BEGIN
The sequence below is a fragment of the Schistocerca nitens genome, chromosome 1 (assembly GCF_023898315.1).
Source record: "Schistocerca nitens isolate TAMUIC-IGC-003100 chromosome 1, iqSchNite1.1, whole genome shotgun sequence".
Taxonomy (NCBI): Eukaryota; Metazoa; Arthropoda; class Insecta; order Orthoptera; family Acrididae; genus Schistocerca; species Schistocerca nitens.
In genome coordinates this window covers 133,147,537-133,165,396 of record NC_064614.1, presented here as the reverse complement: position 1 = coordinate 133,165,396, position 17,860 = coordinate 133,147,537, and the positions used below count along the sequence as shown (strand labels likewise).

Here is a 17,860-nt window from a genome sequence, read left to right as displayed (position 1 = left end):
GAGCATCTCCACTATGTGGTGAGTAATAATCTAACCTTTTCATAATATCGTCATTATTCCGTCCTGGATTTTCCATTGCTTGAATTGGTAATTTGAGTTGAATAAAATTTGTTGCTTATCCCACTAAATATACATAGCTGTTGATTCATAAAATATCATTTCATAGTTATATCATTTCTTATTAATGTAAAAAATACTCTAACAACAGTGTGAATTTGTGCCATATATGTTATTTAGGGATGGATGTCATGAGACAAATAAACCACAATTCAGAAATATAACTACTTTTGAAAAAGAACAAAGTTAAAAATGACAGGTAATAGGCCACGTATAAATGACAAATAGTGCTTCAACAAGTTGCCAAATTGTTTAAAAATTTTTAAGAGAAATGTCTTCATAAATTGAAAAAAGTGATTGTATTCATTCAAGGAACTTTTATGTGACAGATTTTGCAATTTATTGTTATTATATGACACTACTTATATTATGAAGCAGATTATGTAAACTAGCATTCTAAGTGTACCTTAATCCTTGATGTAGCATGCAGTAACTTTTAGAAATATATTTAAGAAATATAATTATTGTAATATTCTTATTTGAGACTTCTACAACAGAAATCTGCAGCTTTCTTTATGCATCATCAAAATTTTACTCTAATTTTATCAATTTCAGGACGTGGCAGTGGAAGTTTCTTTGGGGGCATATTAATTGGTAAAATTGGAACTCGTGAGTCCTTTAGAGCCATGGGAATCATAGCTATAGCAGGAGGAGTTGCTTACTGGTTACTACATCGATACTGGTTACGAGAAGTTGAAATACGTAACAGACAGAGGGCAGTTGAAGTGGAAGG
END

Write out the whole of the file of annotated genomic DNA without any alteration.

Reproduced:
The sequence below is a fragment of the Schistocerca nitens genome, chromosome 1 (assembly GCF_023898315.1).
Source record: "Schistocerca nitens isolate TAMUIC-IGC-003100 chromosome 1, iqSchNite1.1, whole genome shotgun sequence".
Taxonomy (NCBI): Eukaryota; Metazoa; Arthropoda; class Insecta; order Orthoptera; family Acrididae; genus Schistocerca; species Schistocerca nitens.
In genome coordinates this window covers 133,147,537-133,165,396 of record NC_064614.1, presented here as the reverse complement: position 1 = coordinate 133,165,396, position 17,860 = coordinate 133,147,537, and the positions used below count along the sequence as shown (strand labels likewise).

Here is a 17,860-nt window from a genome sequence, read left to right as displayed (position 1 = left end):
GAGCATCTCCACTATGTGGTGAGTAATAATCTAACCTTTTCATAATATCGTCATTATTCCGTCCTGGATTTTCCATTGCTTGAATTGGTAATTTGAGTTGAATAAAATTTGTTGCTTATCCCACTAAATATACATAGCTGTTGATTCATAAAATATCATTTCATAGTTATATCATTTCTTATTAATGTAAAAAATACTCTAACAACAGTGTGAATTTGTGCCATATATGTTATTTAGGGATGGATGTCATGAGACAAATAAACCACAATTCAGAAATATAACTACTTTTGAAAAAGAACAAAGTTAAAAATGACAGGTAATAGGCCACGTATAAATGACAAATAGTGCTTCAACAAGTTGCCAAATTGTTTAAAAATTTTTAAGAGAAATGTCTTCATAAATTGAAAAAAGTGATTGTATTCATTCAAGGAACTTTTATGTGACAGATTTTGCAATTTATTGTTATTATATGACACTACTTATATTATGAAGCAGATTATGTAAACTAGCATTCTAAGTGTACCTTAATCCTTGATGTAGCATGCAGTAACTTTTAGAAATATATTTAAGAAATATAATTATTGTAATATTCTTATTTGAGACTTCTACAACAGAAATCTGCAGCTTTCTTTATGCATCATCAAAATTTTACTCTAATTTTATCAATTTCAGGACGTGGCAGTGGAAGTTTCTTTGGGGGCATATTAATTGGTAAAATTGGAACTCGTGAGTCCTTTAGAGCCATGGGAATCATAGCTATAGCAGGAGGAGTTGCTTACTGGTTACTACATCGATACTGGTTACGAGAAGTTGAAATACGTAACAGACAGAGGGCAGTTGAAGTGGAAGG